This difference was well-known in the 19th century when people
a) Knew about invariants, and
b) Calculated by hand.
I believe a lot of the confusion today stems from Lang's Algebra book which is at best misleading about how to *interpret* what the resultant and discriminant are (and the ideas of famous books, right or wrong, tend to be perpetuated in other people's books!).

As an example, the resultant of the two polynomials $3x+1$ and $3x+2$ is, according to Sylvester's matrix definition, equal to $3$. Here Voloch's $D=1$. Surely this makes no sense according to the well-known theory, that a prime $p$ dividing the resultant of two polynomials should be interpreted to mean that these polynomials share a root when reduced mod $p$? This is evidently nonsense in this example ... unless one re-interprets these polynomials projectively (which is what one should do).

But now if we look at the pair of polynomials $y+2$ and $3y+2$ then the resultant is $4$, and here $D=4$, but how do you interpret here $2^2$ dividing the resultant? It is not immediate from the interpretation of modern algebra books!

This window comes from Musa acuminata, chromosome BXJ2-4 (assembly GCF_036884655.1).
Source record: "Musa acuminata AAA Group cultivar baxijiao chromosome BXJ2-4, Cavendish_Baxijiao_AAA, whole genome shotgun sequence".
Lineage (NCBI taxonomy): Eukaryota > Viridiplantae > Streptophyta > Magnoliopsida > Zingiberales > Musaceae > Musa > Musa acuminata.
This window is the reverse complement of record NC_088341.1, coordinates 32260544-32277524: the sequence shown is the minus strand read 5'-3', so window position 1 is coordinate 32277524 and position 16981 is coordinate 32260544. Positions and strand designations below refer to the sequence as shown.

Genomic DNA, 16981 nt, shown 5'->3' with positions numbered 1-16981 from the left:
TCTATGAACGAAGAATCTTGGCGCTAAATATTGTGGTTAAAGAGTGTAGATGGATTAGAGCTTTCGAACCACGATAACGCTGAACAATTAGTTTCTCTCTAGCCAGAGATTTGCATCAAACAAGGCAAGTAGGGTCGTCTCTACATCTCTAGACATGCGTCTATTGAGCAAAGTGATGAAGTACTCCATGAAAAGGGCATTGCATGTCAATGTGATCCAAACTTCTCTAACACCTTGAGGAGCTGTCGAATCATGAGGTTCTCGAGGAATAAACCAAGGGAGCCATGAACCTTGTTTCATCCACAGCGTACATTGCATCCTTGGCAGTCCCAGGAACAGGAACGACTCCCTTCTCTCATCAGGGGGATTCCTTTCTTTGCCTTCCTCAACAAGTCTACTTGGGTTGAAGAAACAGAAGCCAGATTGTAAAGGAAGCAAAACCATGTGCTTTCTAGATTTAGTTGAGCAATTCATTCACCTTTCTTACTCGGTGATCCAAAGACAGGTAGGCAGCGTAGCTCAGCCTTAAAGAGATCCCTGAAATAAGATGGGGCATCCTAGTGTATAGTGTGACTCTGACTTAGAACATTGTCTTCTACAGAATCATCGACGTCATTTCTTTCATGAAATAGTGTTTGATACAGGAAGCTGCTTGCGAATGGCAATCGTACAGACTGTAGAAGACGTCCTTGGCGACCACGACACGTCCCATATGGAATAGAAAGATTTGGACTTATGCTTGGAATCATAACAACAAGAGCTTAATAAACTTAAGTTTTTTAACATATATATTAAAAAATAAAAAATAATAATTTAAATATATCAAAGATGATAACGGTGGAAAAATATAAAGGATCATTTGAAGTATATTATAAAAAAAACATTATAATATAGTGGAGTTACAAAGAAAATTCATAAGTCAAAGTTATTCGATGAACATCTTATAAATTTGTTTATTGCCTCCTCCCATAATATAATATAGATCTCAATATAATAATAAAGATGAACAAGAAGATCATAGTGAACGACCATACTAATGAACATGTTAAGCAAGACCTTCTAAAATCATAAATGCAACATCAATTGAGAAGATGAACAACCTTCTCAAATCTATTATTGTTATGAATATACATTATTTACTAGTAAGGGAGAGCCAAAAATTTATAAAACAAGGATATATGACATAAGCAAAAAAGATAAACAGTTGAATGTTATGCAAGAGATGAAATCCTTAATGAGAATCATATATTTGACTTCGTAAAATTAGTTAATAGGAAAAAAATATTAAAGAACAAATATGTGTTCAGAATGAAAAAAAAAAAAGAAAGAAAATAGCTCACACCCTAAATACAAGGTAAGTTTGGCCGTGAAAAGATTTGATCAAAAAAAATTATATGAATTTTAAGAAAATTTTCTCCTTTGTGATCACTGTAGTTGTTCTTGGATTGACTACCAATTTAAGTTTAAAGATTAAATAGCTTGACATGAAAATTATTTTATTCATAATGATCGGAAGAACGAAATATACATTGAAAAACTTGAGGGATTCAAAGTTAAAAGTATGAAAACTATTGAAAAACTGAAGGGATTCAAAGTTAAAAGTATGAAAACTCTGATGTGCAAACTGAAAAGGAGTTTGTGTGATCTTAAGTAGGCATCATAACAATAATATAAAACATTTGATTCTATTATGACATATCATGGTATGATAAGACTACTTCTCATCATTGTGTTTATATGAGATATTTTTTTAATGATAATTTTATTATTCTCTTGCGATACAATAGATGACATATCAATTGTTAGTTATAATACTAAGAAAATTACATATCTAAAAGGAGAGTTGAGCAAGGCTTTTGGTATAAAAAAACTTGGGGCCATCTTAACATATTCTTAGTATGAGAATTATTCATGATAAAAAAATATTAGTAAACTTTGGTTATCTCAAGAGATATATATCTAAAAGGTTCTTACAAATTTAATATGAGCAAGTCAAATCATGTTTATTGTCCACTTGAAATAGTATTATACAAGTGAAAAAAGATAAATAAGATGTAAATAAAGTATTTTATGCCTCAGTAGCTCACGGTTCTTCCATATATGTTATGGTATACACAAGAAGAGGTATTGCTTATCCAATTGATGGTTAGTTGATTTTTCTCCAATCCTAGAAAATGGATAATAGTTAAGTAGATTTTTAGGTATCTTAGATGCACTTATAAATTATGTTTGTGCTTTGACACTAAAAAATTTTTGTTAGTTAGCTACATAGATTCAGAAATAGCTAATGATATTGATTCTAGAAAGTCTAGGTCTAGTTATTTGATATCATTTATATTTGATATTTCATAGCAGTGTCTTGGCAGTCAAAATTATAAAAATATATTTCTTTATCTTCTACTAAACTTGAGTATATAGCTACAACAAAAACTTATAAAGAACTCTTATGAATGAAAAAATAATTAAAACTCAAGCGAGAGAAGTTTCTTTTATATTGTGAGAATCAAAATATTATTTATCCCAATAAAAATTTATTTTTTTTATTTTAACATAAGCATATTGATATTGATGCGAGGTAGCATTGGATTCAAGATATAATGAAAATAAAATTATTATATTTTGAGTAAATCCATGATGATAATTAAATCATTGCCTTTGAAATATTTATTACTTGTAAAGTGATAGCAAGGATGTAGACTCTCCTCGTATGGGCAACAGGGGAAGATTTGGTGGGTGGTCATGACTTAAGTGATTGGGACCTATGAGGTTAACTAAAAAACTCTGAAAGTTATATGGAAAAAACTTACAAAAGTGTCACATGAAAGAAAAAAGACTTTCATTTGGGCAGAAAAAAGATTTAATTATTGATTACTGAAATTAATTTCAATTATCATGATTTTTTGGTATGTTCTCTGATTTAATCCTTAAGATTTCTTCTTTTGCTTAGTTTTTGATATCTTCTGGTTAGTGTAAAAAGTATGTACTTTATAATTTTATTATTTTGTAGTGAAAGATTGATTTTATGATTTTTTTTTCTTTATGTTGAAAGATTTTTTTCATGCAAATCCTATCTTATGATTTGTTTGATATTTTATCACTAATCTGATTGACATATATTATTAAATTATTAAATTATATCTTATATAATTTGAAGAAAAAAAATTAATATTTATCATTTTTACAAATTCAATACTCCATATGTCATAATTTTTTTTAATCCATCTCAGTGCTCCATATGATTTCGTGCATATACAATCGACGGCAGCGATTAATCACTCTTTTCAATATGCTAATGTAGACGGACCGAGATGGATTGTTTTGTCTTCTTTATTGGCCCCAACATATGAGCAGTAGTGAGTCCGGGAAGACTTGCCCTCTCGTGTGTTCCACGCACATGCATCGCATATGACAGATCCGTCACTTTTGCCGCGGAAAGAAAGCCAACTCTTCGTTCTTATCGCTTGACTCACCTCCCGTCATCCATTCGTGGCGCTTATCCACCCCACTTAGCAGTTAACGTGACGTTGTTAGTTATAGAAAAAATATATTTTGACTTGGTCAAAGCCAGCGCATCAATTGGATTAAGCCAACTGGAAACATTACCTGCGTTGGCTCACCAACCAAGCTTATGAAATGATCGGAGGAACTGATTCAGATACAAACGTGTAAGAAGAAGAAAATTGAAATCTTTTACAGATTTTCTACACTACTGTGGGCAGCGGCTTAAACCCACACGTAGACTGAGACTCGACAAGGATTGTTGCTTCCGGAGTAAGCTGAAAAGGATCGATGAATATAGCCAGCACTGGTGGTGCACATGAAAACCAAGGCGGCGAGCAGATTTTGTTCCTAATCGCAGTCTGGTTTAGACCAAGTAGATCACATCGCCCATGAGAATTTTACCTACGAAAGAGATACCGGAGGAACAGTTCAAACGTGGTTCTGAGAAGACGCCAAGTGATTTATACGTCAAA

There are all sorts of reasons that prime powers can divide a resultant (and discriminant) and it is complicated to understand all the cases when you wish to interpret higher power divisibility.

In Bhargava's work, he needs to understand squarefree values of a multivariable polynomial which is the the value of a discriminant of a class of parametrized polynomials. In other words he needs to parametrize when $p^2$ divides terms in this particular class of discriminants. Even this relatively simple request breaks down into several non-trivial cases, which he handles so beautifully as if to make it look trivial, but it's not.